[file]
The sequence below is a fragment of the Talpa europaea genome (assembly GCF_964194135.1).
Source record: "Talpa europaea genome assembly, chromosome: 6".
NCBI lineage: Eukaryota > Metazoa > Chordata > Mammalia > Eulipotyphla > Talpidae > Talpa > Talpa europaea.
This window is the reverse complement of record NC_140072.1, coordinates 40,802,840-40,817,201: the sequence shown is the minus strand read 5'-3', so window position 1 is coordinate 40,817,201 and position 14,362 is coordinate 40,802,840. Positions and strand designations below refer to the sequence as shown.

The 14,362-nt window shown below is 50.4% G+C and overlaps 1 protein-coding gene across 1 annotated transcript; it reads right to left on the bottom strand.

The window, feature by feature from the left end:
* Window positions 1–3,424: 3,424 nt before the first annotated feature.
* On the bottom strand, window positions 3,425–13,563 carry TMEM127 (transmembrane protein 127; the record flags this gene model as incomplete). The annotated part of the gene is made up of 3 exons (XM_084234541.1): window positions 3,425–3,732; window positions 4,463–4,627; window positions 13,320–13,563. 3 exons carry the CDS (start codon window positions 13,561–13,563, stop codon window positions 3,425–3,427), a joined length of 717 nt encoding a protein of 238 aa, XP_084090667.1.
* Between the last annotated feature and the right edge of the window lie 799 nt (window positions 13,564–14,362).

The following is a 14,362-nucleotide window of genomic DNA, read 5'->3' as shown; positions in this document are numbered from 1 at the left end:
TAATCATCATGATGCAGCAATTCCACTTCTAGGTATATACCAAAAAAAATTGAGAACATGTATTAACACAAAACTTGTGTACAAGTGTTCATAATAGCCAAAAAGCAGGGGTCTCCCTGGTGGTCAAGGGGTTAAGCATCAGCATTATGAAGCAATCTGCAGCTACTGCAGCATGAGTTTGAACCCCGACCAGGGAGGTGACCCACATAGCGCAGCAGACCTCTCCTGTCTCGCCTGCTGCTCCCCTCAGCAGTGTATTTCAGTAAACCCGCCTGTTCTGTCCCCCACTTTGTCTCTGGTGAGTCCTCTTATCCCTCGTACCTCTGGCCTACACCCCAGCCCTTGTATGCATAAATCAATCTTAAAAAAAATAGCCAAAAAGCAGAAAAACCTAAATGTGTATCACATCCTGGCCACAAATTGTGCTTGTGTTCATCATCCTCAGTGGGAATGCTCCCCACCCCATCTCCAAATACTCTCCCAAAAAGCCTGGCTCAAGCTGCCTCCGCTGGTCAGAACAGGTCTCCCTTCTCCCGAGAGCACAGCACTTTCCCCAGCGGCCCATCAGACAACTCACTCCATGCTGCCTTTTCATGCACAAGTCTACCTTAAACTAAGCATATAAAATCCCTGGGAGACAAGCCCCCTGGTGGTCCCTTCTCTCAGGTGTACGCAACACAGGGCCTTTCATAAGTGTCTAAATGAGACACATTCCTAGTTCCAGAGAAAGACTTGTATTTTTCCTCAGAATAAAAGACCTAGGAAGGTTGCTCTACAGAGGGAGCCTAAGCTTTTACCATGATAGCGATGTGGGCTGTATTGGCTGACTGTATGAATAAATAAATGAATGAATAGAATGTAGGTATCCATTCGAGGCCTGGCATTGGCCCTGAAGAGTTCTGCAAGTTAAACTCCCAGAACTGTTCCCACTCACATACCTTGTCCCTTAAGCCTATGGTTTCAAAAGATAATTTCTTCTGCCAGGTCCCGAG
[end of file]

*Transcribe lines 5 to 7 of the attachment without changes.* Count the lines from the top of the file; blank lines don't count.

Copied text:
The 14,362-nt window shown below is 50.4% G+C and overlaps 1 protein-coding gene across 1 annotated transcript; it reads right to left on the bottom strand.

The window, feature by feature from the left end:
* Window positions 1–3,424: 3,424 nt before the first annotated feature.